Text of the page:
Significant needs of veterans met by the Marine Corps League

Members of the Marine Corps League always are a fixture at Veterans Day events.


The crisp white shirts and blue pants with the red stripe and red covers or caps were unmistakable in identifying the Marine Corps League members of the color guard unit at a Veterans Day ceremony.

The ceremony was held at the Brevard Veterans Memorial Center on Merritt Island, which also serves as the home base for the League’s Brevard County Detachment #513.

Immediately after the ceremony, the members of the league were on their way to another presentation assignment.

Many might know the Marine Corps League — especially at this time of the year — as supporting the Toys for Tots program that distributes toys to children of needy families. But there is a lot more to the Marine Corps League Brevard County Detachment.

These are veterans who continue to serve fellow Marines, other veterans and in their communities.

In addition to supporting the U.S. Marine Corps and fellow Marines, sharing in camaraderie, the local detachment participates in Wreaths Across America, the Missing in America Project, serve as honor guards at funerals and help fellow veterans wherever possible.

“If there is a need, you have to do something,” said Vinnie Howard, the commandant of the Brevard County Detachment. “This is what we do, find a need, meet that need.”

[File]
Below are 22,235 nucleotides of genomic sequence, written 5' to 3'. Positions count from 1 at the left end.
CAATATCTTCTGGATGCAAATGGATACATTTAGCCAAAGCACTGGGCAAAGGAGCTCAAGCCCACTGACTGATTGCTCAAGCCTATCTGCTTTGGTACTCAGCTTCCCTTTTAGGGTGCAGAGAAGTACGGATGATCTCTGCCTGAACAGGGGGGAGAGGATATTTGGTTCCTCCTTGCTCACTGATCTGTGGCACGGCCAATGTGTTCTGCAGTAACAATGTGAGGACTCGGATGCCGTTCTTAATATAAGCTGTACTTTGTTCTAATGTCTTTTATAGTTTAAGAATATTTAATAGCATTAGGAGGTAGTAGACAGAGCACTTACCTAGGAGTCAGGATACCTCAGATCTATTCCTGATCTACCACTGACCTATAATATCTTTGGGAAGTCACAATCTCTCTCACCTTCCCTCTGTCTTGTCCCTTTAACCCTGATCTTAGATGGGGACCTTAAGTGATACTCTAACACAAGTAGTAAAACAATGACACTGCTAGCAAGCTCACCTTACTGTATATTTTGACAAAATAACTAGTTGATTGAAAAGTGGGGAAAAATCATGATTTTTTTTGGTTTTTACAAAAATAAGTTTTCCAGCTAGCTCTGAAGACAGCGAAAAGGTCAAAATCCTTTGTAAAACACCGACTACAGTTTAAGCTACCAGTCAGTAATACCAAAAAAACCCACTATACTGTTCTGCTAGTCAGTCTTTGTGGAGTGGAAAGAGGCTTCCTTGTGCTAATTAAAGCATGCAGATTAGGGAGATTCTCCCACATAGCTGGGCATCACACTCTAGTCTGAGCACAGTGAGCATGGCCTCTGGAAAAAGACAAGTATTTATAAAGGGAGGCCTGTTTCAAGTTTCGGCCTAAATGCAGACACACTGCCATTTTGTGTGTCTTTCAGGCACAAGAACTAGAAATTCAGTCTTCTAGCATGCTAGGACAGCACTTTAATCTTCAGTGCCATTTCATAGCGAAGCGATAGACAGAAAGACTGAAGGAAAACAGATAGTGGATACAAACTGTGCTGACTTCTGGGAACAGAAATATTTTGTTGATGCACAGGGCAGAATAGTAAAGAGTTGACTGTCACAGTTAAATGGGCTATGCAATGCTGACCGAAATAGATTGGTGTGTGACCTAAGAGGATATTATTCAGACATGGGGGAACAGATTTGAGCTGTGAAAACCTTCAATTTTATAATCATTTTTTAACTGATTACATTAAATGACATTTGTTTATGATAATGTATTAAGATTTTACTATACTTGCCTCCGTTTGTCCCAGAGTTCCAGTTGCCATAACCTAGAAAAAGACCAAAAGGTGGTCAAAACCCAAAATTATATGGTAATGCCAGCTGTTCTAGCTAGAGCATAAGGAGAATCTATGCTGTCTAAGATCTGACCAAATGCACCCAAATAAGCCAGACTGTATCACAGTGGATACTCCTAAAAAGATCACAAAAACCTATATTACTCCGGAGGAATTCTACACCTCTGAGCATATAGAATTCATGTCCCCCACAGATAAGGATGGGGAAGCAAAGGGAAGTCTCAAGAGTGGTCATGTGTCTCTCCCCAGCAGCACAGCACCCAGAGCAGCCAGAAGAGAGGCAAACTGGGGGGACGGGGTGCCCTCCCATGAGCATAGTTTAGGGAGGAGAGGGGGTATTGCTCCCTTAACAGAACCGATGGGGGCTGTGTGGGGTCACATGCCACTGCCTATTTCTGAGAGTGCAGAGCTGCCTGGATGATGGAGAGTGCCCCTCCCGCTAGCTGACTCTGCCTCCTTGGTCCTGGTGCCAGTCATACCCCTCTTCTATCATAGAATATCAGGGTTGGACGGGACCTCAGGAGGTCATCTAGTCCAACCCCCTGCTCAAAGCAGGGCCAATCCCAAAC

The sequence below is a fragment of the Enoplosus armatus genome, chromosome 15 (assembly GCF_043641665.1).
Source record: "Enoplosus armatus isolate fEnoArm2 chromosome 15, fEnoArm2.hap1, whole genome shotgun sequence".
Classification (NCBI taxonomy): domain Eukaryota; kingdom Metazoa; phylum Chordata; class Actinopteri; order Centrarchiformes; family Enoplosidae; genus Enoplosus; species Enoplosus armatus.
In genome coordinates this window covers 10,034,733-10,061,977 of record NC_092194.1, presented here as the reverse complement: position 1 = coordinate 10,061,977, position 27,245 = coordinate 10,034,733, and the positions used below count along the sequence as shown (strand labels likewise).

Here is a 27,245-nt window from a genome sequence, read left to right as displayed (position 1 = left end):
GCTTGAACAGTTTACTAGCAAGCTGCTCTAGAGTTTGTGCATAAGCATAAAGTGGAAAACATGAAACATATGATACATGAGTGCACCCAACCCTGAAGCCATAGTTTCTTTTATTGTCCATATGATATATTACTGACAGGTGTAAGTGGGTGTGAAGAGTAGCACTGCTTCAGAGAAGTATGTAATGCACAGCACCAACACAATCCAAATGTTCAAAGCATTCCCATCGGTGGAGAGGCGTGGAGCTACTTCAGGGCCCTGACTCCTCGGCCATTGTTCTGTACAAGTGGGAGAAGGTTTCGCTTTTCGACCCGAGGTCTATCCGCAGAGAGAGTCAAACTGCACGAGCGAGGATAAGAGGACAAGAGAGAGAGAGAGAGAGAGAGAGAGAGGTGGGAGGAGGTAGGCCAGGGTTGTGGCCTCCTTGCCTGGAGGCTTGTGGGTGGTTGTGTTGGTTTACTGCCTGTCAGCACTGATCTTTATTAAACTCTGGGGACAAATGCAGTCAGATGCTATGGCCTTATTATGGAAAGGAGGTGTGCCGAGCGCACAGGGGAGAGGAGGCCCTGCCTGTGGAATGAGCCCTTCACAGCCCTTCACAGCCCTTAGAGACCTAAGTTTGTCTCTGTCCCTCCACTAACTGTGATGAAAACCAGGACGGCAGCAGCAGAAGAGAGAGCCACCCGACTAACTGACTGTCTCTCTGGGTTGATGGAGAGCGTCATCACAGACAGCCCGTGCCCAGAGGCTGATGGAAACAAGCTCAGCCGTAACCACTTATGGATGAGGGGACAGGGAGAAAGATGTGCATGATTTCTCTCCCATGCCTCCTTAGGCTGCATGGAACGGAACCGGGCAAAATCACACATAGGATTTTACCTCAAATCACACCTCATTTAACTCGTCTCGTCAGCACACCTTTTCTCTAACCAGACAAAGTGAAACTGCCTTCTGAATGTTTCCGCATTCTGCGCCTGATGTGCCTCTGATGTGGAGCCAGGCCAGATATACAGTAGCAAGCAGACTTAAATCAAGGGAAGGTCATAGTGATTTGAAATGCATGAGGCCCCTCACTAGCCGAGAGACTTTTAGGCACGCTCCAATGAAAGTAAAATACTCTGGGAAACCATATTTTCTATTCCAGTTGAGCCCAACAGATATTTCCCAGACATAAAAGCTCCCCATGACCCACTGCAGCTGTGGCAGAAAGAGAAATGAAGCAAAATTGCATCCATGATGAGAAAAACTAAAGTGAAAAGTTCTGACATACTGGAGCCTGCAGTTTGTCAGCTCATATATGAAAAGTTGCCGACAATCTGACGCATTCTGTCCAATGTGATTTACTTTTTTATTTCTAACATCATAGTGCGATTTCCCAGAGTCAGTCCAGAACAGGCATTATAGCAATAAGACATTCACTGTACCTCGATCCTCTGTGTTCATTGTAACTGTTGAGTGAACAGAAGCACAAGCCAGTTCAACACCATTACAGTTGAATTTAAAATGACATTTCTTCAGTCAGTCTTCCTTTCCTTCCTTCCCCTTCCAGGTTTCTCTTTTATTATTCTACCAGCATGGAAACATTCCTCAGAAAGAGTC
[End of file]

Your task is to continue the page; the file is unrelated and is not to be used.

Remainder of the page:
The need might seem simple, but significant. Sprucing up a roadside memorial to a fellow marine or other fallen troops could be one of those small but important projects.

One member, Tom Fitzgerald, uses his caisson to honor fallen veterans at funerals at the Cape Canaveral National Cemetery.

Other units might be involved in other projects.

There is another detachment in Brevard County, the Barefoot Bay Detachment 918.

Units or detachments are involved with Scouting and the Eagle Scout program, the Volunteer Assistance Veterans Service, POW/MIA Remembrance and as veterans service officers, helping fellow veterans access benefits from the Department of Veterans Affairs and scholarship programs.

“We do fundraising events that help other veterans,” Howard said. “If there is a need somewhere, we respond to it.”

Howard served in the Marine Corps from 1982 to 1986 when he left as a corporal. He said he enjoys the camaraderie with fellow Marines and the opportunity to help others.

The Marine Corps League comprises 10 divisions, 48 departments and more than 1,140 detachments nationwide.